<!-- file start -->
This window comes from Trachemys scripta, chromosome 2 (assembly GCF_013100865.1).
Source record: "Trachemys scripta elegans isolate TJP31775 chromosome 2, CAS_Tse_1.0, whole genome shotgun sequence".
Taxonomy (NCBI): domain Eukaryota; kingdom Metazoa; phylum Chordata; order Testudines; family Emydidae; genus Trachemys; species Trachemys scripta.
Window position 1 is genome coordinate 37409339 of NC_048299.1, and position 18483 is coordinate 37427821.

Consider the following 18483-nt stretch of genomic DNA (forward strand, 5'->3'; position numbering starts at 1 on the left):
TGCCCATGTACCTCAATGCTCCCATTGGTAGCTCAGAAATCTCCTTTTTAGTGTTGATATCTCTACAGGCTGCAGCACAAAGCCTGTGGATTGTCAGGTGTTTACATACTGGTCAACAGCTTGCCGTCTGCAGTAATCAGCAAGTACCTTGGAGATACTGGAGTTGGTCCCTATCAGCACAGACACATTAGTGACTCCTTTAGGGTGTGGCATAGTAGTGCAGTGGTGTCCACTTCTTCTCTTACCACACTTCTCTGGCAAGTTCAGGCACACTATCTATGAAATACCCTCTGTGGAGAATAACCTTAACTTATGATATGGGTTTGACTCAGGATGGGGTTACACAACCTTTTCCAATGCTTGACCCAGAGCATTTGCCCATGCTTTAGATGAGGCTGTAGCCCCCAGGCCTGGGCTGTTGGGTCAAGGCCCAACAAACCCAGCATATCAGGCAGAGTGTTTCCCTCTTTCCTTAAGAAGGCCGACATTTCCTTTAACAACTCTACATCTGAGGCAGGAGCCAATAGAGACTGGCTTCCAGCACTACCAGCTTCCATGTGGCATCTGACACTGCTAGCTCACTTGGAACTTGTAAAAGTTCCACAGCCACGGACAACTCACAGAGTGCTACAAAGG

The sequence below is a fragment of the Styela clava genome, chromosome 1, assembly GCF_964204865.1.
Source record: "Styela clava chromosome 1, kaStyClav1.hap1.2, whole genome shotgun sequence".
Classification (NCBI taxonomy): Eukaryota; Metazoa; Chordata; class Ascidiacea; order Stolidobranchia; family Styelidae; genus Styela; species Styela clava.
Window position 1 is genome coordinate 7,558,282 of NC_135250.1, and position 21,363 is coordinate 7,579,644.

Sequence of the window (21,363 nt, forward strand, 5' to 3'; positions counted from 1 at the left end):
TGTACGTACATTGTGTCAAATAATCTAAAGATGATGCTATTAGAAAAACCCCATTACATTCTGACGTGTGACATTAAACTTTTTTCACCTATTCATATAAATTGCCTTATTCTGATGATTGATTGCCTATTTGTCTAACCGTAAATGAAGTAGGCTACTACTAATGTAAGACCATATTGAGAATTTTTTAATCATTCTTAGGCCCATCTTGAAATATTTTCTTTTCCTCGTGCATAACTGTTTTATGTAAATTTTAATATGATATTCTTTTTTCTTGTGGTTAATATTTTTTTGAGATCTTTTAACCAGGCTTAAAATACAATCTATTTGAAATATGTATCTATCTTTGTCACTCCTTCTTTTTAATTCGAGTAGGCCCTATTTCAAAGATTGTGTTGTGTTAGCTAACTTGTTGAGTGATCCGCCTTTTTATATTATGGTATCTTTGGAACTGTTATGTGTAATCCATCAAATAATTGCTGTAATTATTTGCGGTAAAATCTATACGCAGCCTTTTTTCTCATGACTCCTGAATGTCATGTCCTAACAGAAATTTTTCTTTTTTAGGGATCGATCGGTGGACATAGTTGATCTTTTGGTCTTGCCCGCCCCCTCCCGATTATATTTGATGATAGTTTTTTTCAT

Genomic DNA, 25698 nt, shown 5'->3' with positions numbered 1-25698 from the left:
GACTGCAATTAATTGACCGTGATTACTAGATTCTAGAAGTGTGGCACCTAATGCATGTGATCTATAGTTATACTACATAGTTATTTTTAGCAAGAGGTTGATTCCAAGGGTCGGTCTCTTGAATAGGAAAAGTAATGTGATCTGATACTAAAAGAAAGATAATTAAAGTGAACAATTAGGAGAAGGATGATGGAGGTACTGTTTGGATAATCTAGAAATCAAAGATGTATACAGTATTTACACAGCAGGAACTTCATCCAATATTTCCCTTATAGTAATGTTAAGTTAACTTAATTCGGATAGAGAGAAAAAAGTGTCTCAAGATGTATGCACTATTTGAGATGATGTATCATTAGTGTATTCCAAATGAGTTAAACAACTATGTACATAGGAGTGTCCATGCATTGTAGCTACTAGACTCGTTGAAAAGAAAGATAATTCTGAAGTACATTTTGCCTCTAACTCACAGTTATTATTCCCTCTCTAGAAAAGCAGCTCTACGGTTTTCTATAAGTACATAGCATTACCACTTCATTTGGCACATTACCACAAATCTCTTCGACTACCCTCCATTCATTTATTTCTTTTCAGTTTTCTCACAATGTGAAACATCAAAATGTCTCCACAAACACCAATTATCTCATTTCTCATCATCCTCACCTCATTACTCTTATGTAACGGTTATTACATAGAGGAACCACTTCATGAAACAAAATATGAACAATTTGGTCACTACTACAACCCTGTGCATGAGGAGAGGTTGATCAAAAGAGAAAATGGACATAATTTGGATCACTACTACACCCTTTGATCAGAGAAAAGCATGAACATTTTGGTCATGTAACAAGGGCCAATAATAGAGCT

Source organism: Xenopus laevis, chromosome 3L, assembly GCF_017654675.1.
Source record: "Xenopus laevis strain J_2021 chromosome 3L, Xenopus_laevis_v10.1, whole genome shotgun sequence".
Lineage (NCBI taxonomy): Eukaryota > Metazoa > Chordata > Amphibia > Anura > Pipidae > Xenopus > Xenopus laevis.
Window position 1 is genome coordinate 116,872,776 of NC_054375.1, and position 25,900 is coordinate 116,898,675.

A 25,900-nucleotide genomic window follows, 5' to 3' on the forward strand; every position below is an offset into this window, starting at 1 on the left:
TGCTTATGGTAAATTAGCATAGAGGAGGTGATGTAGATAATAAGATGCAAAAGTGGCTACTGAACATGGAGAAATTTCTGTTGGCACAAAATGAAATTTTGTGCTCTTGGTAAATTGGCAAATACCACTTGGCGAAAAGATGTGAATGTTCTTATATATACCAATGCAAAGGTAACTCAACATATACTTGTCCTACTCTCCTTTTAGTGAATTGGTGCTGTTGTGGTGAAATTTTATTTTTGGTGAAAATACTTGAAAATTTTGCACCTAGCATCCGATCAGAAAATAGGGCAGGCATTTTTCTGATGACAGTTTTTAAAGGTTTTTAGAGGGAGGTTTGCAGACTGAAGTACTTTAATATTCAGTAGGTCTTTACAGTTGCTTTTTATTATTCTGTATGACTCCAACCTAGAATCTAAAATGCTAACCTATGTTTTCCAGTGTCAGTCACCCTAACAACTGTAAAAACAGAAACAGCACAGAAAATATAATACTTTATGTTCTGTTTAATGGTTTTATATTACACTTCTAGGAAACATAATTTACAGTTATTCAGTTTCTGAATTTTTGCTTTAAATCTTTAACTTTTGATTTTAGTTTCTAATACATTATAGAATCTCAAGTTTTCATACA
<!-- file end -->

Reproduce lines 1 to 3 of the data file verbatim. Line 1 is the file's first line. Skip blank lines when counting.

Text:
This window comes from Trachemys scripta, chromosome 2 (assembly GCF_013100865.1).
Source record: "Trachemys scripta elegans isolate TJP31775 chromosome 2, CAS_Tse_1.0, whole genome shotgun sequence".
Taxonomy (NCBI): domain Eukaryota; kingdom Metazoa; phylum Chordata; order Testudines; family Emydidae; genus Trachemys; species Trachemys scripta.